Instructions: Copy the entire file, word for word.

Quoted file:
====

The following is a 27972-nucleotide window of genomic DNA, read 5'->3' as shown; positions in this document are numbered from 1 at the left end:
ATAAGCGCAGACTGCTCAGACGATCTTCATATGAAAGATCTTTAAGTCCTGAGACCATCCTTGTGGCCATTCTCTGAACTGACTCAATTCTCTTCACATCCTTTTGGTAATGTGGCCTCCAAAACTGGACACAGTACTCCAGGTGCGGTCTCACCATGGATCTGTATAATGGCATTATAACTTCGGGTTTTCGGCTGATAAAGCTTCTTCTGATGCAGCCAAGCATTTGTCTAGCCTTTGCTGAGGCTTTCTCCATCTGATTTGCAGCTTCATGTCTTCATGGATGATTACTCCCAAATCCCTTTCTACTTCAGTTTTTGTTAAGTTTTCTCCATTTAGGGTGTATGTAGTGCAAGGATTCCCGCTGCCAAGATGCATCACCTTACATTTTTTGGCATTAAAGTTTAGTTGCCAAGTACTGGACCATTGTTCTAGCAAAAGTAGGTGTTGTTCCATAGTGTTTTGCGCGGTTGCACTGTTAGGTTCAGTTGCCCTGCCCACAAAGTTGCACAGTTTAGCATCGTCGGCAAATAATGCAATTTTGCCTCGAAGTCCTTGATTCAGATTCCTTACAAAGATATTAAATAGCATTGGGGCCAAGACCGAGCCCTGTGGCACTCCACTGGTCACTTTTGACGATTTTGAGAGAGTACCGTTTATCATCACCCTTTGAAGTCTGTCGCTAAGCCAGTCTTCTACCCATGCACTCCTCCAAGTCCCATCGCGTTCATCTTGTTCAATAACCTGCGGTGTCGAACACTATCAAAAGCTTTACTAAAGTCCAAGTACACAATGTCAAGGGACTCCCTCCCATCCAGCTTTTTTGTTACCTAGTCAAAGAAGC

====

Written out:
The following is a 27972-nucleotide window of genomic DNA, read 5'->3' as shown; positions in this document are numbered from 1 at the left end:
ATAAGCGCAGACTGCTCAGACGATCTTCATATGAAAGATCTTTAAGTCCTGAGACCATCCTTGTGGCCATTCTCTGAACTGACTCAATTCTCTTCACATCCTTTTGGTAATGTGGCCTCCAAAACTGGACACAGTACTCCAGGTGCGGTCTCACCATGGATCTGTATAATGGCATTATAACTTCGGGTTTTCGGCTGATAAAGCTTCTTCTGATGCAGCCAAGCATTTGTCTAGCCTTTGCTGAGGCTTTCTCCATCTGATTTGCAGCTTCATGTCTTCATGGATGATTACTCCCAAATCCCTTTCTACTTCAGTTTTTGTTAAGTTTTCTCCATTTAGGGTGTATGTAGTGCAAGGATTCCCGCTGCCAAGATGCATCACCTTACATTTTTTGGCATTAAAGTTTAGTTGCCAAGTACTGGACCATTGTTCTAGCAAAAGTAGGTGTTGTTCCATAGTGTTTTGCGCGGTTGCACTGTTAGGTTCAGTTGCCCTGCCCACAAAGTTGCACAGTTTAGCATCGTCGGCAAATAATGCAATTTTGCCTCGAAGTCCTTGATTCAGATTCCTTACAAAGATATTAAATAGCATTGGGGCCAAGACCGAGCCCTGTGGCACTCCACTGGTCACTTTTGACGATTTTGAGAGAGTACCGTTTATCATCACCCTTTGAAGTCTGTCGCTAAGCCAGTCTTCTACCCATGCACTCCTCCAAGTCCCATCGCGTTCATCTTGTTCAATAACCTGCGGTGTCGAACACTATCAAAAGCTTTACTAAAGTCCAAGTACACAATGTCAAGGGACTCCCTCCCATCCAGCTTTTTTGTTACCTAGTCAAAGAAGC